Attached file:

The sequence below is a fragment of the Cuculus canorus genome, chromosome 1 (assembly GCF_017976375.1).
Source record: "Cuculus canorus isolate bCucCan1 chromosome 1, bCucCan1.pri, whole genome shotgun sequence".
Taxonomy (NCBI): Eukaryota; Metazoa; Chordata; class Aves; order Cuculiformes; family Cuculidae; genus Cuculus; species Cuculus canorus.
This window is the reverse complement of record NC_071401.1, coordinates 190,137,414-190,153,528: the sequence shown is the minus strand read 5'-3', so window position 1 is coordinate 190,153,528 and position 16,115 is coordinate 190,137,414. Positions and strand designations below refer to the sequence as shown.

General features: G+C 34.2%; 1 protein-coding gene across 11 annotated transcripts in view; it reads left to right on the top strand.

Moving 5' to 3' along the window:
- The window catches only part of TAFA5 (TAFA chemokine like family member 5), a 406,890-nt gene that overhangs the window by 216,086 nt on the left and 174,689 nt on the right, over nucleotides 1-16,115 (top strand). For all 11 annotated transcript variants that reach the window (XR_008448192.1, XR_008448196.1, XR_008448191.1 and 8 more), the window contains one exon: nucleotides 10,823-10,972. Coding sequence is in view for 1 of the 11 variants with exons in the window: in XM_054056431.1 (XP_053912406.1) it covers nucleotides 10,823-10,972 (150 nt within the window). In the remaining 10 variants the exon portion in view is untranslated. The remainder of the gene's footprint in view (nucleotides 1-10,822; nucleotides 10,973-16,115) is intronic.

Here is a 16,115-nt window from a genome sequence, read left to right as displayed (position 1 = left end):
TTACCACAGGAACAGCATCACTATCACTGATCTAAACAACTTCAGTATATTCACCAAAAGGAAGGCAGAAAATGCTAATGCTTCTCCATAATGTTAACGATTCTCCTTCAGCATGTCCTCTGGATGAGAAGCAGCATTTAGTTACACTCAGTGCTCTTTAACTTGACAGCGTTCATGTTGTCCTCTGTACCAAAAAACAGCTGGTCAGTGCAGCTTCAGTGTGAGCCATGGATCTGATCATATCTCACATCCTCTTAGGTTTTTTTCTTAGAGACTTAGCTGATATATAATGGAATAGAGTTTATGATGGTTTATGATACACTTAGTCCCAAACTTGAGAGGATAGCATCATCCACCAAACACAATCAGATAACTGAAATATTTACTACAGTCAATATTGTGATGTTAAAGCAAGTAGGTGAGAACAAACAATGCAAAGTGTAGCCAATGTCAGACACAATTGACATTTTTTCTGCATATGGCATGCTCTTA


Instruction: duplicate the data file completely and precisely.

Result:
The sequence below is a fragment of the Cuculus canorus genome, chromosome 1 (assembly GCF_017976375.1).
Source record: "Cuculus canorus isolate bCucCan1 chromosome 1, bCucCan1.pri, whole genome shotgun sequence".
Taxonomy (NCBI): Eukaryota; Metazoa; Chordata; class Aves; order Cuculiformes; family Cuculidae; genus Cuculus; species Cuculus canorus.
This window is the reverse complement of record NC_071401.1, coordinates 190,137,414-190,153,528: the sequence shown is the minus strand read 5'-3', so window position 1 is coordinate 190,153,528 and position 16,115 is coordinate 190,137,414. Positions and strand designations below refer to the sequence as shown.

General features: G+C 34.2%; 1 protein-coding gene across 11 annotated transcripts in view; it reads left to right on the top strand.

Moving 5' to 3' along the window:
- The window catches only part of TAFA5 (TAFA chemokine like family member 5), a 406,890-nt gene that overhangs the window by 216,086 nt on the left and 174,689 nt on the right, over nucleotides 1-16,115 (top strand). For all 11 annotated transcript variants that reach the window (XR_008448192.1, XR_008448196.1, XR_008448191.1 and 8 more), the window contains one exon: nucleotides 10,823-10,972. Coding sequence is in view for 1 of the 11 variants with exons in the window: in XM_054056431.1 (XP_053912406.1) it covers nucleotides 10,823-10,972 (150 nt within the window). In the remaining 10 variants the exon portion in view is untranslated. The remainder of the gene's footprint in view (nucleotides 1-10,822; nucleotides 10,973-16,115) is intronic.

Here is a 16,115-nt window from a genome sequence, read left to right as displayed (position 1 = left end):
TTACCACAGGAACAGCATCACTATCACTGATCTAAACAACTTCAGTATATTCACCAAAAGGAAGGCAGAAAATGCTAATGCTTCTCCATAATGTTAACGATTCTCCTTCAGCATGTCCTCTGGATGAGAAGCAGCATTTAGTTACACTCAGTGCTCTTTAACTTGACAGCGTTCATGTTGTCCTCTGTACCAAAAAACAGCTGGTCAGTGCAGCTTCAGTGTGAGCCATGGATCTGATCATATCTCACATCCTCTTAGGTTTTTTTCTTAGAGACTTAGCTGATATATAATGGAATAGAGTTTATGATGGTTTATGATACACTTAGTCCCAAACTTGAGAGGATAGCATCATCCACCAAACACAATCAGATAACTGAAATATTTACTACAGTCAATATTGTGATGTTAAAGCAAGTAGGTGAGAACAAACAATGCAAAGTGTAGCCAATGTCAGACACAATTGACATTTTTTCTGCATATGGCATGCTCTTA